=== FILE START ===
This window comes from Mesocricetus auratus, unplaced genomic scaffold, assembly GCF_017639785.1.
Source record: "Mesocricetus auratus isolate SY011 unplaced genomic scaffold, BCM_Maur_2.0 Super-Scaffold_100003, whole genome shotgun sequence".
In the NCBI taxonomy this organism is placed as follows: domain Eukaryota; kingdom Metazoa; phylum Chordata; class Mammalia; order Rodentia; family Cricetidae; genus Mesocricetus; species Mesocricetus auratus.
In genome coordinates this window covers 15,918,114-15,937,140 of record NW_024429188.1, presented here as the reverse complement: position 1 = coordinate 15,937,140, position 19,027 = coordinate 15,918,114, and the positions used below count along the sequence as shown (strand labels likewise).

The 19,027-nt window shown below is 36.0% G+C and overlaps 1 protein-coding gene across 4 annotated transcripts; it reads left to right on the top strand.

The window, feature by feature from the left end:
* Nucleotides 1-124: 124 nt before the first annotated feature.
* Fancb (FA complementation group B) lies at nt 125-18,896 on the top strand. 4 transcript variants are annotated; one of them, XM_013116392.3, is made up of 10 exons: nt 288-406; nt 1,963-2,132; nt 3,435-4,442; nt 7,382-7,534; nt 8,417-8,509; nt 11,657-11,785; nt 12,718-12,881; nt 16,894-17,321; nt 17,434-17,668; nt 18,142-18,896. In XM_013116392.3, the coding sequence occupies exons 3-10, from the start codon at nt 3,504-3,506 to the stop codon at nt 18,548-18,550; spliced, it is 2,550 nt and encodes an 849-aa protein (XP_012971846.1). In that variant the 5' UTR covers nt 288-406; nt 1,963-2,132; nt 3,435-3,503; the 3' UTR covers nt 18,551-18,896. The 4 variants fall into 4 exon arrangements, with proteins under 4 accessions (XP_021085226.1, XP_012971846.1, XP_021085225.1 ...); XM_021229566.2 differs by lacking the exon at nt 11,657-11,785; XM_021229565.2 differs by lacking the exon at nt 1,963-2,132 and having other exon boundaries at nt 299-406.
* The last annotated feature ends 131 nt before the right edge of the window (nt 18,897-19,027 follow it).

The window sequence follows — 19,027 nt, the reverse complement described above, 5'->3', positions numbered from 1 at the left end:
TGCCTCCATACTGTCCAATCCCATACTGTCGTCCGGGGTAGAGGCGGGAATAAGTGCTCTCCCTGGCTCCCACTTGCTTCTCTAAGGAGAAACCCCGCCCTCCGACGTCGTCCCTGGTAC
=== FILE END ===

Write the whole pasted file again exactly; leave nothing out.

This window comes from Mesocricetus auratus, unplaced genomic scaffold, assembly GCF_017639785.1.
Source record: "Mesocricetus auratus isolate SY011 unplaced genomic scaffold, BCM_Maur_2.0 Super-Scaffold_100003, whole genome shotgun sequence".
In the NCBI taxonomy this organism is placed as follows: domain Eukaryota; kingdom Metazoa; phylum Chordata; class Mammalia; order Rodentia; family Cricetidae; genus Mesocricetus; species Mesocricetus auratus.
In genome coordinates this window covers 15,918,114-15,937,140 of record NW_024429188.1, presented here as the reverse complement: position 1 = coordinate 15,937,140, position 19,027 = coordinate 15,918,114, and the positions used below count along the sequence as shown (strand labels likewise).

The 19,027-nt window shown below is 36.0% G+C and overlaps 1 protein-coding gene across 4 annotated transcripts; it reads left to right on the top strand.

The window, feature by feature from the left end:
* Nucleotides 1-124: 124 nt before the first annotated feature.
* Fancb (FA complementation group B) lies at nt 125-18,896 on the top strand. 4 transcript variants are annotated; one of them, XM_013116392.3, is made up of 10 exons: nt 288-406; nt 1,963-2,132; nt 3,435-4,442; nt 7,382-7,534; nt 8,417-8,509; nt 11,657-11,785; nt 12,718-12,881; nt 16,894-17,321; nt 17,434-17,668; nt 18,142-18,896. In XM_013116392.3, the coding sequence occupies exons 3-10, from the start codon at nt 3,504-3,506 to the stop codon at nt 18,548-18,550; spliced, it is 2,550 nt and encodes an 849-aa protein (XP_012971846.1). In that variant the 5' UTR covers nt 288-406; nt 1,963-2,132; nt 3,435-3,503; the 3' UTR covers nt 18,551-18,896. The 4 variants fall into 4 exon arrangements, with proteins under 4 accessions (XP_021085226.1, XP_012971846.1, XP_021085225.1 ...); XM_021229566.2 differs by lacking the exon at nt 11,657-11,785; XM_021229565.2 differs by lacking the exon at nt 1,963-2,132 and having other exon boundaries at nt 299-406.
* The last annotated feature ends 131 nt before the right edge of the window (nt 18,897-19,027 follow it).

The window sequence follows — 19,027 nt, the reverse complement described above, 5'->3', positions numbered from 1 at the left end:
TGCCTCCATACTGTCCAATCCCATACTGTCGTCCGGGGTAGAGGCGGGAATAAGTGCTCTCCCTGGCTCCCACTTGCTTCTCTAAGGAGAAACCCCGCCCTCCGACGTCGTCCCTGGTAC